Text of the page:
Usually seeing. Many are not as lucky as we are to live in an area with good seeing. I have a friend who lives up north, under the jet stream most of the time. He says his seeing is usually worse than 2 arc seconds, sometimes 4 or 6. He has downsized to a 140mm class APO from larger scopes, says on many nights even the 12.5" he used to own gave washed out views of dso's. Having better luck with his 140mm APO.


That makes good sense. Once a large aperture begins speckling or bloated behavoir, all bets are off. Nothing wrong with tuning your aperture to prevailing local conditions.

#173 Redbetter

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Posted 11 July 2019 - 12:44 AM

I noticed this difference between primo refractors and an average dob way back in 2010.

Had just got Takahashi TSA 102 and viewing alongside 8" f/7 1/8 waver that I had thought was pretty good, the Tak was clearly better on Jupiter.  Had my current 10" f/5.6 also out at same time and it was slightly better than the 4" Tak. The 10" could see that lineup of small white ovals in the band above the GRS while the 4" could only see two of the larger ones.

 

Now have new 5" f/7 53-triple and it is clearly better than 10" dob that has papers saying it is 1/10th wave. Don't have my 14" dob anymore, but the 5" frac is approaching the details it showed.  Yes all mirrors were clean and collimated.

 

Optical quality is what the apo's have at their enormous prices. A Zambuto type mirror would really enhance the dob's performance and still be a little cheaper than an equal viewing refractor.

Assuming that you are referring to the ovals in the belt south of the GRS (below at present in the northern hemisphere in a refractor and below in a reflector) it is interesting that the Tak 102 is topping out about where my f/7 110ED (not apochromatic) and ES 127 Mak top out on resolved ovals, with the 110 being the slightly crisper of the two.  I confirm the ovals with a larger scope.  The old 8" SCT does better when the seeing supports it, and the stock 10" GSO dob can show the full string.  That 10" is sharp.  Most nights the ovals are not visible in any of the apertures because the seeing is just too poor.

 

The 20" buries the others, but rarely gets seeing that allows it out of "idle" mode around here and has never had a truly steady night locally.  It gives better views than the others in even mediocre conditions, but rarely even close to what I have seen with it from 32 N.  There I had frequent enough nights where Jupiter's moons were steady discs; here they never are, there is always some sort of moving flare(s) & undulation about them even on the best nights.    


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#174 TareqPhoto

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Posted 11 July 2019 - 06:17 AM

Problem is maintaining optical quality. The larger the optics get the more difficult to get excellent optical quality. And above 8" or 10" seeing really comes into play at 95% of locations. Ive look through a lot of large dobs with premium mirrors from 12.5"to 42". With rare exceptions once above 16" its hard to get an excellent mirror, you can get a very good one though. Above 25" I have only seen a "good" mirror at best. Also the larger the mirror the longer the cooldown, I have seen many large dobs that never equalized all night long.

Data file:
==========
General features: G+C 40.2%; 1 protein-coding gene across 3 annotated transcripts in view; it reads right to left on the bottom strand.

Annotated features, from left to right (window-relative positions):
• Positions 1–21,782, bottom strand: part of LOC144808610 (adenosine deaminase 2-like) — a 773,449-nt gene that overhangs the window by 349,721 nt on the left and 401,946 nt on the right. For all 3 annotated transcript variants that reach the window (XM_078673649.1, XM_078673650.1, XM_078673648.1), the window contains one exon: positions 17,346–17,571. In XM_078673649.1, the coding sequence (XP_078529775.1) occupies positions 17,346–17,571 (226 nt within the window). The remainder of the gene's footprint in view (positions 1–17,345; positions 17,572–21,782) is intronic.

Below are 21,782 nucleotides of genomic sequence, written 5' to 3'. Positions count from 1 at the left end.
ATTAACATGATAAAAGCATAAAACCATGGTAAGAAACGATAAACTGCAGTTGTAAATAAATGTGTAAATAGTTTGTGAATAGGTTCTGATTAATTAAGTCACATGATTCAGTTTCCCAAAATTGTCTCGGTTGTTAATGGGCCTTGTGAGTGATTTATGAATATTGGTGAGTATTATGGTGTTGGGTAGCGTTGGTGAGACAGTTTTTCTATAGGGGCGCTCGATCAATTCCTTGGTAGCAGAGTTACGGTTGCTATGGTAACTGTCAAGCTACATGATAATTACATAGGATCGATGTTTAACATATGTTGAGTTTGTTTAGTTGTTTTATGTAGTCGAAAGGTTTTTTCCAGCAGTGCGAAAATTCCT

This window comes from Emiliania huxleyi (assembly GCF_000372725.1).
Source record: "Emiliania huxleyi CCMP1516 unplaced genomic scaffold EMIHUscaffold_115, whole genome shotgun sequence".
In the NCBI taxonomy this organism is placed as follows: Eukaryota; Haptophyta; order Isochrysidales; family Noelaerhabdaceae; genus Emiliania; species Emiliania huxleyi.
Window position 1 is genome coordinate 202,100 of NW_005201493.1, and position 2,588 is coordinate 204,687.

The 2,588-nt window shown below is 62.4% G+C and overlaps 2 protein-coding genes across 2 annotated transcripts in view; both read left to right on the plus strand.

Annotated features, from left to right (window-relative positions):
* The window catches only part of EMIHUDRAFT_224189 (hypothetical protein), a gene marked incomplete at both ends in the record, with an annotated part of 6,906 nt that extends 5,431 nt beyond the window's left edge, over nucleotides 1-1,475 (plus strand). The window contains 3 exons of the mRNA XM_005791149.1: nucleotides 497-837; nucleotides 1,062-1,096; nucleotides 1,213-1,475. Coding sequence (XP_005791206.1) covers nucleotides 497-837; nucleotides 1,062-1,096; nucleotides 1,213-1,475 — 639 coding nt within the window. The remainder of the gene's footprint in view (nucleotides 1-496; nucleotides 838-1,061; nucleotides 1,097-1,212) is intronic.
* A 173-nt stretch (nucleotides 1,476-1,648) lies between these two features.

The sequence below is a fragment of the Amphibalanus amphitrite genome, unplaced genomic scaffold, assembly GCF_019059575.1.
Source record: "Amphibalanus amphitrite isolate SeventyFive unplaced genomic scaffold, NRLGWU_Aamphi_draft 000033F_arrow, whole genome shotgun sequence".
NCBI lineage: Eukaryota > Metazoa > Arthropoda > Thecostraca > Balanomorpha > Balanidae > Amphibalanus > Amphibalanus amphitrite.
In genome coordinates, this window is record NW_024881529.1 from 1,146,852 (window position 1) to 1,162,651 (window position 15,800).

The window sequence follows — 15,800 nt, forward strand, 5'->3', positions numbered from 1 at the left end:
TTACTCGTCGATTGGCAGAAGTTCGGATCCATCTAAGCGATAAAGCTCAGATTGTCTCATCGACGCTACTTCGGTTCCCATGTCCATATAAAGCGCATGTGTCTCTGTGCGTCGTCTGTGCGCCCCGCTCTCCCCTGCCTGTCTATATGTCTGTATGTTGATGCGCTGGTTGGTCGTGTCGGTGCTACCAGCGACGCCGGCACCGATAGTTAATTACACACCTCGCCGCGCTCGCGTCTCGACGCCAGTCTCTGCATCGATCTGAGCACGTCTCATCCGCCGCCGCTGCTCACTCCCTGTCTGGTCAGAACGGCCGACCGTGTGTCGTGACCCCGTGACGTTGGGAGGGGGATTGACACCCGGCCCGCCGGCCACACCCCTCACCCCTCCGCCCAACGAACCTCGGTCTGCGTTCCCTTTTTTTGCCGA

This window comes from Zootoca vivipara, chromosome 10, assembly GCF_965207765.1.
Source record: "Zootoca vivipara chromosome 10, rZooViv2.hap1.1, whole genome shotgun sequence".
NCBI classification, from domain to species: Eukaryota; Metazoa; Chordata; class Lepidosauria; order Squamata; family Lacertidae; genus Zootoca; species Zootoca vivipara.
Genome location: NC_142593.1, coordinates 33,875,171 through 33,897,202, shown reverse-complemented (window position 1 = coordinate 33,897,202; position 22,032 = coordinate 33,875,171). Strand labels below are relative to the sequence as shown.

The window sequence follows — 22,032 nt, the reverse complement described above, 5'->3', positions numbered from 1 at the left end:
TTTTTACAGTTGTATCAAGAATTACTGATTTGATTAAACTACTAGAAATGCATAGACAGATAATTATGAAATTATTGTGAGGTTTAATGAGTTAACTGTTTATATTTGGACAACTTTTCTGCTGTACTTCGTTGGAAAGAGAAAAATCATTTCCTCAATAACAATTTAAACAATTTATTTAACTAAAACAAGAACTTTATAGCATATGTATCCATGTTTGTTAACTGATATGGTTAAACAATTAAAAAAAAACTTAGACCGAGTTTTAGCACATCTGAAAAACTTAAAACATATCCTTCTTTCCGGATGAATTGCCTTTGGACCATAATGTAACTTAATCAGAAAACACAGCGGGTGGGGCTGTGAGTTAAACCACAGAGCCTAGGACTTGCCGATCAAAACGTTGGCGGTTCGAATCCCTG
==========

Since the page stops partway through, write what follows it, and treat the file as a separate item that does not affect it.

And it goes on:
While large mirrors may seem excellent compared to other large mirrors, the are not compared to a smaller high end APO or MCT. A custom made 8" or 10" mirror can be though, just finding one may be tough. 

People talk logic and i talk pictures, again, larger scopes will be worse in bad or poor seeing, but it will shine more in good to excellent seeing, now i don't based my decision on how poor is my sky is, instead, i based it how many nice nights i will get, and for that i don't mind going with largest i can, i may if i can get for example only 10% good/nice seeing every year then it is enough for me, and when i said pictures it is because i looked at all best great examples or mind blowing images of planets and it is likely 90% from larger scopes reflectors than 10", from different parts of the world, so no matter how many times we will talk about size or quality or seeing, there is always opportunities to use larger scopes for planets, in my yard i can see planets for longer than 4-5 months and in those months i see like 40-60 nights as amazing seeing, so it is unfair to make myself going with 6" or 8" only because i didn't have like 300 nights as exceptional, those 30-60 nights i can have results that lasts for many years.

 

I already asked about which mirror for larger scope, my plan was for 20", and i did get enough answers, and i have got about that "Zambuto" quartz mirror specially thin one, it says that it has better thermal performance, so there is something good then or high quality, i know about the price, but if someone can afford it then why?

 

What i feel about this kind of comments is "Hey people around the world, don't buy scopes above 10" or 14" because seeing will never be that excellent anywhere at all, so 16" and larger even 1 meter scopes are a waste or pointless", and when i look at images from 16" and 14" and 1 meter scopes the only thing in mind is how to afford those scopes regardless what people keep saying about seeing or "Size issues" matter



#175 CHASLX200

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Posted 11 July 2019 - 06:20 AM

My best planet views ever were with two 14.5" Zambuto and a 15" OMI all faster than F/5.  I had no problem using 500 to 800x and on the best nites over 1000x.  While i have had many great scopes nothing came close to the views with the smaller scopes as you run out light using very high powers.

 

Inch for inch nothing beats a refractor for the highest power cleaner views. My SW150ED and a super good 8" F/6 Newt are about dead even, but the ED shows Jupiters moons just a tad cleaner and sharper.